World of Warcraft subscriber numbers have been falling for years. The online game's real high-point was 12 million subscribers as third expansion Cataclysm launched in the autumn of 2010 - five years ago - and since then numbers have steadily fallen.
Subscriber numbers would have kept on falling had fifth expansion Warlords of Draenor not caused such a frenzy last autumn, boosting subscribers from 7.4 million all the way to over 10 million for the first time in years. That spike, however, only made the drop-off that followed more dramatic - as numbers crashed to a nine-year low of 5.6 million in June this year.
That's still a massive number for a subscription MMO, and still represents huge business for Blizzard, but relative to the game's earlier success it prompted concern. How was Blizzard going to stop its subscriber bleed?
There aren't any convincing answers due until 2016. The first, a Warcraft movie by Duncan Jones, comes out in the summer; the second, a sixth WOW expansion - Legion - has only just been revealed, presumably lining up for a late 2016 release (no date has so far been announced). WOW content patches in the interim can only do so much.
It's against that backdrop Blizzard announced a new subscriber number for World of Warcraft this week: 5.5 million as of the end of September 2015.
That's only a fraction less than in June (5.6 million), so perhaps it reflects the game reaching a more stable core. But how that number changes in the future we're unlikely to know, as Blizzard also announced it will no longer share subscriber numbers for WOW.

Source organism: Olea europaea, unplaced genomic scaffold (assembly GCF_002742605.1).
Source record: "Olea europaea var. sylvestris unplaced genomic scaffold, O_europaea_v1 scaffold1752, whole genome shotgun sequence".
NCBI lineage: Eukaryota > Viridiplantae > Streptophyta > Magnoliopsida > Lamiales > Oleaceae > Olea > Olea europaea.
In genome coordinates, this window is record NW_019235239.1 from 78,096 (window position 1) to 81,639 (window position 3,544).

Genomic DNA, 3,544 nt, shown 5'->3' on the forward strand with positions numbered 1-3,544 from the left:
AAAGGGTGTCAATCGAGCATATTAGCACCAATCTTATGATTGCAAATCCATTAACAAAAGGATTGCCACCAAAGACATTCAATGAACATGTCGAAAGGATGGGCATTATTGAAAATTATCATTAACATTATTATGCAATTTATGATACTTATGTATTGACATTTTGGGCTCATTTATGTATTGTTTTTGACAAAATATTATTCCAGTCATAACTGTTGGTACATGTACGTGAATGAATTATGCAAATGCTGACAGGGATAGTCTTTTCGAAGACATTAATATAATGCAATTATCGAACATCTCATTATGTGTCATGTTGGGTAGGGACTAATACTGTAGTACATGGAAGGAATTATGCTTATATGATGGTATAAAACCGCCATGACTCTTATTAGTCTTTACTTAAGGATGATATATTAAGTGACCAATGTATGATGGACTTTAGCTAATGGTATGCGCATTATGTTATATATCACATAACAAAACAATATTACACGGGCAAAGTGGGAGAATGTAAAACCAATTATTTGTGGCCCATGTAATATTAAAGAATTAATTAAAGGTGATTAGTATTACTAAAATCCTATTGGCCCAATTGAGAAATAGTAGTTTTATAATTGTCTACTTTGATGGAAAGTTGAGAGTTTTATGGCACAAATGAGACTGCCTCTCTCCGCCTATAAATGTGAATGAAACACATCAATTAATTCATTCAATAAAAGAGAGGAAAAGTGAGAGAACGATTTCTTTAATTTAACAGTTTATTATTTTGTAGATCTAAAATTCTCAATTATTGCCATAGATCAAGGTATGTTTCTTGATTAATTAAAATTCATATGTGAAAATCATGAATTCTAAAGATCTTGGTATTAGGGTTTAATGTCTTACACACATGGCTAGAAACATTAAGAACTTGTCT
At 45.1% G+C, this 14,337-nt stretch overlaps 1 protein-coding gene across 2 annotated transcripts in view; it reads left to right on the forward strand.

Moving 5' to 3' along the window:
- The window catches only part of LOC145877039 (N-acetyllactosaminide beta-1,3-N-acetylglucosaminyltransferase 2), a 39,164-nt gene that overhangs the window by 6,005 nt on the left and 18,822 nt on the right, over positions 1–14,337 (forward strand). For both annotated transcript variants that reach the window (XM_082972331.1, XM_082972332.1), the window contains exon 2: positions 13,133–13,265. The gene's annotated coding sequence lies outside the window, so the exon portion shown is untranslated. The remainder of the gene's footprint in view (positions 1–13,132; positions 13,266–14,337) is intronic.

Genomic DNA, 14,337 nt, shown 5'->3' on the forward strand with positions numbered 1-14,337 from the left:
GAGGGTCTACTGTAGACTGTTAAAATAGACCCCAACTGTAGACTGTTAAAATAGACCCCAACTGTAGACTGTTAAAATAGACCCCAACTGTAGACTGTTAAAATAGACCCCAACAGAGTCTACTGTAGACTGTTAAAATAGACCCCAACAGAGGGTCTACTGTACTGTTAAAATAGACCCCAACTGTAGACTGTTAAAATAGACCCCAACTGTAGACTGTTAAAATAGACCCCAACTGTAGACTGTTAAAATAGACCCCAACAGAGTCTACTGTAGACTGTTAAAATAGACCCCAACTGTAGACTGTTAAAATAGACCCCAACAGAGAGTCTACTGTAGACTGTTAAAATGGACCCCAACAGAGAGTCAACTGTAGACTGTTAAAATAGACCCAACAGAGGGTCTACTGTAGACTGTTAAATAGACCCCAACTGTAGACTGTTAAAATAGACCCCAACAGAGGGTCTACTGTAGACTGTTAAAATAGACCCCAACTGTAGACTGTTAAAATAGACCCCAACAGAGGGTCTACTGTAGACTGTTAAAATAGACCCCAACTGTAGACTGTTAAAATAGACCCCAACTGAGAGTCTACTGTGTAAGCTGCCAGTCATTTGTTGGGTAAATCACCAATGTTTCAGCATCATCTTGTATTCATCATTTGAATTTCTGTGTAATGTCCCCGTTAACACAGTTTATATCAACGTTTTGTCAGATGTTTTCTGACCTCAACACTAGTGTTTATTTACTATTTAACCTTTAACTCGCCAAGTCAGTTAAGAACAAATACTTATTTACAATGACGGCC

"Note that this is the last quarter that we plan to provide the subscriber number as there are other metrics that are better indicators of the overall Blizzard business performance," announced Activision's chief financial officer Dennis Durkin during an earnings call yesterday (transcript via Seeking Alpha).
There are a few things to take from that. Maybe Blizzard simply wants to change the quarterly conversation from 'World of Warcraft has lost X hundred thousand subscribers'; maybe Blizzard wants to show it has many more games in operation these days (Blizzard monthly active users were up 50 per cent year on year); or maybe Blizzard feels subscriber numbers (and their implied monthly subscription fees) aren't the best way to measure WOW's success any more, as the game makes money in many other ways - including from a legitimate gold-selling WOW Token business. Maybe WOW makes as much money now as ever.
We'll hear more about World of Warcraft and its new expansion Legion at BlizzCon 2016 this week. We'll also hear more about Overwatch, Hearthstone, StarCraft 2: Legacy of the Void, Heroes of the Storm and Diablo 3. Join us for a live report from the opening ceremony on Friday at 7pm UK time (GMT).